The turnover rate of P in the soil solution ranged 9 orders of magnitude from 10−2 to 106 min−1 across the 217 soils surveyed (Fig. 1). However, approximately half of the soils had a P turnover rate within the range of 100 to 102 min−1. Clear differences in Km between different soil groups suggest that Km is related to soil properties governing kinetics of inorganic P in the soil solution system. Surface soil horizons of Ferralsols had the highest values of Km, followed by Andosols and Cambisols (Fig. 1). High Km values of Ferralsols suggest that P in these soils is rapidly adsorbed, i.e., these soils have a high P-buffering capacity. Three of the four lowest Km values were found in Podzols, soils which are known to have low P-sorbing capacity (Chen et al., 2003; Achat et al., 2009).

Figure 1Violin plots of P turnover (Km) for different world reference base soil groups. Only soil groups with at least five observations were plotted. The number of observations in each violin is written next to the plot. Violin plots were made using the R package “vioplot” (Adler, 2005).


Fardeau, Morel, and Boniface (Fardeau et al., 1991) showed that Km is largest for small values of n and m, and becomes smaller as n approaches 0.5, and as m approaches 1. Values of n and m have often been found to correlate with soil properties (pH, carbonate concentration, oxalate-extractable Al/Fe, organic matter, etc.; Tran et al., 1988; Demaria et al., 2013; Frossard et al., 1993; Achat et al., 2013). A global compilation study showed that low values of n occur for soils with low concentrations of oxalate-extractable Al and Fe, which are indicative of amorphous Al and Fe oxides (Achat et al., 2016). In contrast, low values of m tend to occur for soils with a low ratio of organic C to Al and Fe oxides (Achat et al., 2016). The high Km values of Ferralsols are due to extremely low m values (mean = 0.025, SD = 0.012, n= 26), and are consistent with low ratios of organic C to Al and Fe oxides typically reported in these soils (Randriamanantsoa et al., 2013). The Podzols in the data set, on the other hand, have distinguishably high m values (Mean = 0.50, SD = 0.43, n= 14), consistent with the low Al and Fe oxide content of the upper horizon of Podzols (Achat et al., 2009). However, small sample sizes per soil group and large spans in soil properties even within soil groups mean that group-specific Km values should not be over-interpreted.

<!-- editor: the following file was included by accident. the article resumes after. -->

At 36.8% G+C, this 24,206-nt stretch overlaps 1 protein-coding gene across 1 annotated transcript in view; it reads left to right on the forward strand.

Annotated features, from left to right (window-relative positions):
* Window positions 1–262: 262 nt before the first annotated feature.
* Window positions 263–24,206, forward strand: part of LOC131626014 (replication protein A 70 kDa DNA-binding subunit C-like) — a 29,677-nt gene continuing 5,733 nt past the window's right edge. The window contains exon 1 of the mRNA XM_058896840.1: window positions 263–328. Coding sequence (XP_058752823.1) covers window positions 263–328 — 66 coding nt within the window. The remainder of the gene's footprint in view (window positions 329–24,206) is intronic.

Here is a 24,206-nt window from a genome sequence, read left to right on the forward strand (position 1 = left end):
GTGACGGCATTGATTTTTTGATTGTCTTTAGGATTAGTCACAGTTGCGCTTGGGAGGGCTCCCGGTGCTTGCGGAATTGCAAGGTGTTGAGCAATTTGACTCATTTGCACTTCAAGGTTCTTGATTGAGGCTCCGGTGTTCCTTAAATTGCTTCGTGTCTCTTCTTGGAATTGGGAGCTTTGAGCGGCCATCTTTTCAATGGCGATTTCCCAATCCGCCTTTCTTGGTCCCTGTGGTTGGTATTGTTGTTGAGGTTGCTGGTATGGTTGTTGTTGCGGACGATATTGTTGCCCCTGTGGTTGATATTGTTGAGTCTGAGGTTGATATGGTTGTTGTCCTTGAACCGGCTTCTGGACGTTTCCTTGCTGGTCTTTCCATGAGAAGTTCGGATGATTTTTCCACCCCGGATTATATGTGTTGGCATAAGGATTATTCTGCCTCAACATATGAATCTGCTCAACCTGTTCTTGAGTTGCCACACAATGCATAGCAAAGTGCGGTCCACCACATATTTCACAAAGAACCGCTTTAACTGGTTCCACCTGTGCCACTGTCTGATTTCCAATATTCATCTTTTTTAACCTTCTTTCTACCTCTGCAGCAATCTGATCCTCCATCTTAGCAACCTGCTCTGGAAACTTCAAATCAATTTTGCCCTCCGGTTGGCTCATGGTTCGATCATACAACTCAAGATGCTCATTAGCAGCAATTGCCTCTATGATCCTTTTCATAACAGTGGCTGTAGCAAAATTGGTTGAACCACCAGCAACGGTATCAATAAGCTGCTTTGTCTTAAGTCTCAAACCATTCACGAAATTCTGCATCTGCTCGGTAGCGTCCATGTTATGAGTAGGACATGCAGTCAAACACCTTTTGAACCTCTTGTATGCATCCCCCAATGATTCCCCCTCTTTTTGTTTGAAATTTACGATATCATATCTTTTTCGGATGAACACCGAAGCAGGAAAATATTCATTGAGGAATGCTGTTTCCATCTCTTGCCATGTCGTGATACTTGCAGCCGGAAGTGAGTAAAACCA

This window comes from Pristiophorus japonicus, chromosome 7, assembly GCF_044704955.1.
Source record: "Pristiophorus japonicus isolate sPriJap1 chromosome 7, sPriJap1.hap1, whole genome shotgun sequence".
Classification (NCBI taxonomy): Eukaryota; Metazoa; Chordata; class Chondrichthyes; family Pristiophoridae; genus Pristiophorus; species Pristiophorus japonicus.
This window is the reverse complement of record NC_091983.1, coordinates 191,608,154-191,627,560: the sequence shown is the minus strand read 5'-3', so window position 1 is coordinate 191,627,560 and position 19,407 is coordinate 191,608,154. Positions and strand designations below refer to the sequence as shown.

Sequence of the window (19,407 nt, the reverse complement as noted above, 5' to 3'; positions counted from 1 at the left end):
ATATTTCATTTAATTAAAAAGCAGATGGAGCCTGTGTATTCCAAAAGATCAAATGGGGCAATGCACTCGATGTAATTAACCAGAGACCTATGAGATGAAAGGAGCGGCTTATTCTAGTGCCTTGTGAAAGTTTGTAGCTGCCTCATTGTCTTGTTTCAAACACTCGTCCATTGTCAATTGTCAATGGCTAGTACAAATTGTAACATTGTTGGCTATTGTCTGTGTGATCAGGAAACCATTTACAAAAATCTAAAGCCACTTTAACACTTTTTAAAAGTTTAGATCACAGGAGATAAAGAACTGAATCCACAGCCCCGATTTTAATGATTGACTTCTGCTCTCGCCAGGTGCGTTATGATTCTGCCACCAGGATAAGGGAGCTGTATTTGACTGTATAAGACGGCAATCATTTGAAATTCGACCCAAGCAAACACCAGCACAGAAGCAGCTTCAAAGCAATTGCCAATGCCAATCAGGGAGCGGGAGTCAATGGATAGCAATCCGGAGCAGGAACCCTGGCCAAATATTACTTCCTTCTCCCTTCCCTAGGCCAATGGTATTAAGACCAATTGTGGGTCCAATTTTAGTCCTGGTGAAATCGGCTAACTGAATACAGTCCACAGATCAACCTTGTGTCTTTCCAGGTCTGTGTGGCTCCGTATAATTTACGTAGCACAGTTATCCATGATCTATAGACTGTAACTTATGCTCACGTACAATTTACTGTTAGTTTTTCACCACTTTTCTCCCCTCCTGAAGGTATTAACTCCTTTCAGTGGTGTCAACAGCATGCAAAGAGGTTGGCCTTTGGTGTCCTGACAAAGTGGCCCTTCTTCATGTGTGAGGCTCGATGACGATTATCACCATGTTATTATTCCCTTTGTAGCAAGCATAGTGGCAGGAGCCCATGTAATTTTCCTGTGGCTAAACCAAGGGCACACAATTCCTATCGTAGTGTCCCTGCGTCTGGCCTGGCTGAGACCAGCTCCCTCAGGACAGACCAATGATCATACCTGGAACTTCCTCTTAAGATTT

Figure 2Simple linear regression between soil solution P turnover (Km) and soil solution P concentration (Pw) for 217 soils. The equation is given by log10Km=1.26-0.960×log10(Pw) with F= 127, p < 10−15, and R2= 0.37. Dashed lines represent the 95 % confidence interval.


3.2 Relationship between soil solution P turnover (Km) and concentration of soil solution P (Pw)

There was a negative correlation between Km and Pw, as shown in Fig. (2) and described in Eq. (6):

(6) log 10 K m = 1.26 - 0.960 × log 10 ( P w )

with F= 127, p < 10−15, and R2= 0.37. The two variables Pw and Km are important in governing plant-available P, because the former describes the amount of P in solution and the latter describes the rate at which it is exchanged. At t= 1 min, the highest values of E(t) occurred for soils with high values of Km and Pw, whereas the lowest values of E(t) occurred for soils with low values of Km and Pw (Fig. S1 in the Supplement). The relationship was less clear at t= 1 day (Fig. S1). However, the trend that lowest E values occurred for soils with a low Km and low Pw is still apparent at t= 1 day.

Figure 3Soil solution P turnover (Km) as a driver of available P (E(t)). While there is a large range in P availability at t= 0 (Pw), this variability becomes smaller and gradually uncoupled from Pw class for longer time frames (t= 1, 1440, 129 600 min a). The growth in P availability between t= 0 and t= 1 is dependent on Km (b). Simple linear regression between Km and the difference between E(1) and E(0) is given by log10E1-log10E0=0.170+0.357×log10Km with F= 615, p < 10−15, and R2= 0.79. n= 170. Red, orange, and green colors refer to classes of low, middle, and high Pw as determined by Jenks natural breaks optimization. In (b), dashed lines represent the 95 % confidence interval.


The negative correlation between Km and Pw confirms our second hypothesis, that soils with high Pw would have low Km, and is in accordance with findings from other studies using different methodological approaches. For example, it has been observed that sorption is less pronounced on heavily fertilized soils, due to more negative surface charge (Barrow and Debnath, 2014). In our study, high Km values imply the presence of many potential binding sites, where P may adsorb or precipitate. This leads to a rapid exchange between sorption sites and the soil solution, as solution P quickly binds to a new site. Consequently, Pw is low. On the other hand, slower turnover rates of P in the soil solution and high Pw occur when P-binding sites are few or saturated.

3.3 Soil solution P turnover (Km) as a buffer of isotopically exchangeable P (E(t))

We found that Km is an important buffer of isotopically exchangeable P. As t increases, E(t) values diverge from Pw and eventually approach Pinorg. Interestingly, the range of E(t) values decreased with time (Fig. 3a). While Pw values ranged almost 4 orders of magnitude, E(1) values only ranged 3 orders of magnitude. Furthermore, differences in E values among soils of low, middle, and high Pw decreased with time. We found that the difference between log10(E(1)) and log10(E(0)) was strongly correlated with log10(Km) (F= 615, p < 10−15, and R2= 0.79). Thus, soils with fast rates of Km had large increases in E(t) compared to soils with slow rates of Km, which showed little difference in E(t) from E(0) to E(1). Furthermore, soils with the largest increases in E(t) had low concentrations of Pw but high values of Km (Fig. 3b).